You find it difficult to sleep. The new woman tries to comfort you at bedtime with soft words and gentle touches, but you avoid her, preferring to sleep alone, away from her and any intimate words or contact. Sometimes, her husband will ask you if you want to read a book when he gets home from work. You sit next to him. This feels strange.
You still ache for your siblings, but gradually you are learning to trust this new woman. Although you still don't understand her bedtime songs, you like the lilt of her voice and take some comfort in it. You wish your Mama would have held you this way.
More time passes. You try to ask her about it, but she just takes you by the hand and answers you with words you don't really comprehend. You drive and drive and drive. New people ask you questions about your birth Mama and your old life when you sit on their couch. They tell you it is OK to tell the truth. You are not sure.
Weeks pass and this woman keeps asking you questions about how you like her home. Would you want to live there forever? Would you like to call her Mama? You shake your head yes and smile before you realize what you have agreed to. She starts referring to herself in 3rd person. "Mama needs you to pick up your puzzle." You like her being your Mama.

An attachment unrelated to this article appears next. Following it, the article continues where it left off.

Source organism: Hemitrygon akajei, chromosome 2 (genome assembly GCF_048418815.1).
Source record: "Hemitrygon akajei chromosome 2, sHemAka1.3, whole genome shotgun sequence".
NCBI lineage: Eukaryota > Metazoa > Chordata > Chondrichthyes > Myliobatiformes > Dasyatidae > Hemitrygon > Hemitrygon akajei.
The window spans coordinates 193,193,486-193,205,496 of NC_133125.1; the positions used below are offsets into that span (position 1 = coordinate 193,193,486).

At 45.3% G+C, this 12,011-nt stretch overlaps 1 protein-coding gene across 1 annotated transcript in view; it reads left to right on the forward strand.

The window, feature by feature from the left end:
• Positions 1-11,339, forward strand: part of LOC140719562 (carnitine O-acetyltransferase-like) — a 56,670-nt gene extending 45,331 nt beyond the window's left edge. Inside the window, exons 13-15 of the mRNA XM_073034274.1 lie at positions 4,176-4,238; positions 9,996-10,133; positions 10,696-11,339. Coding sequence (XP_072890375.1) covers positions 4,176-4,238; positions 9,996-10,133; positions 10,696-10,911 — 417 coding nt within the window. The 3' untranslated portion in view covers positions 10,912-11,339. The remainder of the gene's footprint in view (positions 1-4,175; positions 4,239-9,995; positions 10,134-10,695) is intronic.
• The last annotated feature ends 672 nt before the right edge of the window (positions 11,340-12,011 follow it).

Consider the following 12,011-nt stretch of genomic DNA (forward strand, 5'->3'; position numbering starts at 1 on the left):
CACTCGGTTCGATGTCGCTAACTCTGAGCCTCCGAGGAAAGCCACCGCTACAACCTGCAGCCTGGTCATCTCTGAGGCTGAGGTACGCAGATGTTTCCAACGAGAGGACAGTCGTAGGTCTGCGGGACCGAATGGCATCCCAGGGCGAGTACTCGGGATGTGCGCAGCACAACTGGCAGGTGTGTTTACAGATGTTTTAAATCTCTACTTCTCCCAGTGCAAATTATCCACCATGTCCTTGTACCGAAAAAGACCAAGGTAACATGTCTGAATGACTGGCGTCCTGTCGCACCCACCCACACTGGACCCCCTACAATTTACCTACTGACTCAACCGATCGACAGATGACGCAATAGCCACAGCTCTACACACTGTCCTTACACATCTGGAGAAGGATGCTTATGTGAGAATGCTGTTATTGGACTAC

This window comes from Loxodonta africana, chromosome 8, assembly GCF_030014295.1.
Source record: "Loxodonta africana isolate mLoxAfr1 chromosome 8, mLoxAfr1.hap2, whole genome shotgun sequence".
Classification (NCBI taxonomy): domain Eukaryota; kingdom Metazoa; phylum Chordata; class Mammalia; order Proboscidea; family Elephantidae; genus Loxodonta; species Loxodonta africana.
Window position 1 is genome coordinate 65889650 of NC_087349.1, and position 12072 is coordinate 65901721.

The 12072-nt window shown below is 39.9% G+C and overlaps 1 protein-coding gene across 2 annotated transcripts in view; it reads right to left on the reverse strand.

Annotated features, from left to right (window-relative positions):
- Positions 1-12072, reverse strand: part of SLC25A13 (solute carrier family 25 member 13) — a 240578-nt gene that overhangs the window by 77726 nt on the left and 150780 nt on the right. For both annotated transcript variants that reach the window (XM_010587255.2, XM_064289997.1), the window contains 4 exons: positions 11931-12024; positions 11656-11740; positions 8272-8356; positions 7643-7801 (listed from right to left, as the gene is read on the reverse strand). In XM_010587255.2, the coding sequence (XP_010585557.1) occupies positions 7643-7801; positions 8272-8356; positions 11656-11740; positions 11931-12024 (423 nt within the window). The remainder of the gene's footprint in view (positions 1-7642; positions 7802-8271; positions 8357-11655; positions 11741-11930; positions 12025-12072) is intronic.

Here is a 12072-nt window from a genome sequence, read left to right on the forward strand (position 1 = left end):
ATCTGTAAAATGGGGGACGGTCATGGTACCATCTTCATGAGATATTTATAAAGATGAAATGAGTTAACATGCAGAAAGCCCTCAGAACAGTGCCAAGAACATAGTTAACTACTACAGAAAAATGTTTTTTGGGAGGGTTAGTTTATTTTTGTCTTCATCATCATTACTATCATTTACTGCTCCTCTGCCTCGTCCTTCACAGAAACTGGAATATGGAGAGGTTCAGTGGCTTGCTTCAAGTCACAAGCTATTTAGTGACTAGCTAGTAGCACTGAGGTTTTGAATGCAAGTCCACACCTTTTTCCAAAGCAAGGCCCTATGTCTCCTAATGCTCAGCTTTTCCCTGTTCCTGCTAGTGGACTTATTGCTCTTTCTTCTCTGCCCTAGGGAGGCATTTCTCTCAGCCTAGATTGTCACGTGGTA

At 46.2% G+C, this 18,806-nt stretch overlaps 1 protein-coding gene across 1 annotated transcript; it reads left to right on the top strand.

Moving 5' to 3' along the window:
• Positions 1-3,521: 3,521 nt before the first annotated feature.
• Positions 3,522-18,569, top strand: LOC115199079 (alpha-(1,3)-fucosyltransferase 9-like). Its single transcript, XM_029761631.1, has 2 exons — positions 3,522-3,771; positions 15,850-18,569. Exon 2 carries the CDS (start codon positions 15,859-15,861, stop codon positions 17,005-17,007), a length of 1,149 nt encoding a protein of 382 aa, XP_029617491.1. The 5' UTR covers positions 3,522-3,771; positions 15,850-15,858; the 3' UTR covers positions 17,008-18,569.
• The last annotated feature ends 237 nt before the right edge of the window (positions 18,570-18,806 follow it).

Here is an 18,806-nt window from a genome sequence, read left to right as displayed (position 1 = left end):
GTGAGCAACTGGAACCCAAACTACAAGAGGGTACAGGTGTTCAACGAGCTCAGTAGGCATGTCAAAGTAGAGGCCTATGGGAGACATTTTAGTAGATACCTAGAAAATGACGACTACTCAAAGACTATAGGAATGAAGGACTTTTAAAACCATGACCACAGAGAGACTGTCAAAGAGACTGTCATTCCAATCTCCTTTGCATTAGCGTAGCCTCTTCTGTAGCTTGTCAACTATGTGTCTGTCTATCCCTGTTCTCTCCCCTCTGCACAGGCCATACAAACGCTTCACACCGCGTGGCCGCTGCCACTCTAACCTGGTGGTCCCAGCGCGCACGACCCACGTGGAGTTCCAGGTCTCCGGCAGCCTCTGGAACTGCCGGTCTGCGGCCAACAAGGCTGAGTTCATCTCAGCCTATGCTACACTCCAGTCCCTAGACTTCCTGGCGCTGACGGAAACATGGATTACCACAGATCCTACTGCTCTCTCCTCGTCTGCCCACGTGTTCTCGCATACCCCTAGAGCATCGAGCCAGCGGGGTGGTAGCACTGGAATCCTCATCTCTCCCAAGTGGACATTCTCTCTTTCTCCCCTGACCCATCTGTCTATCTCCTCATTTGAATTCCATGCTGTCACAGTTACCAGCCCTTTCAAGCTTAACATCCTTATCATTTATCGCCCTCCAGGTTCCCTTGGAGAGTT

More time passes and new Mama and Daddy lead you into a room filled with people. Many are crying. Some are ecstatic with joy. You are confused. And worried. There are dozens of people are there to greet you. Light bulbs flash as your photo is taken again and again. The new Mama takes you to another woman who hugs you. Who is this? You smile at her. Then you are taken to another couple who pats your back and kisses your cheek. Then yet another fellow gives you a big hug and messes your hair.
Finally, someone (which guy is this?) pulls you into his arms with the biggest hug you've ever had. He kisses you all over your cheeks.
You find it nearly impossible to sleep at night. Sometimes you lay in bed for hours, staring into the blackness, furious with your self for things you have been through. Loss of your old self feels so confusing. The new Mama checks on you. She seems concerned and tries to comfort you with soft words and a cup of milk. You turn away, pretending to go to sleep. Daddy comes in and tucks you in.
People come to the house. You can feel the anxiety start to bubble over as you look into the faces of all the new people. You tightly grasp the new Mama's hand. She pulls you closer. People smile and nudge one other, marveling at how quickly you've fallen in love. Strangers reach for you, wanting to be a part of the happiness.
Each time a man hugs you, you wonder if he will be the one to take you away. Although the man at this house is nice and you're hanging on for dear life, you've learned from experience that men come and go, so you just wait in expectation for the next one to come along.
Each morning, the new Mama hands you a cup of milk and looks at you expectantly. A couple of times the pain and anger for your old life is so great that you lash out, sending hot coffee across the room, causing the new Mama to yelp in pain. She just looks at you, bewildered. But most of the time you calmly sit with her. You give her a smile. And wait. And wait. And wait.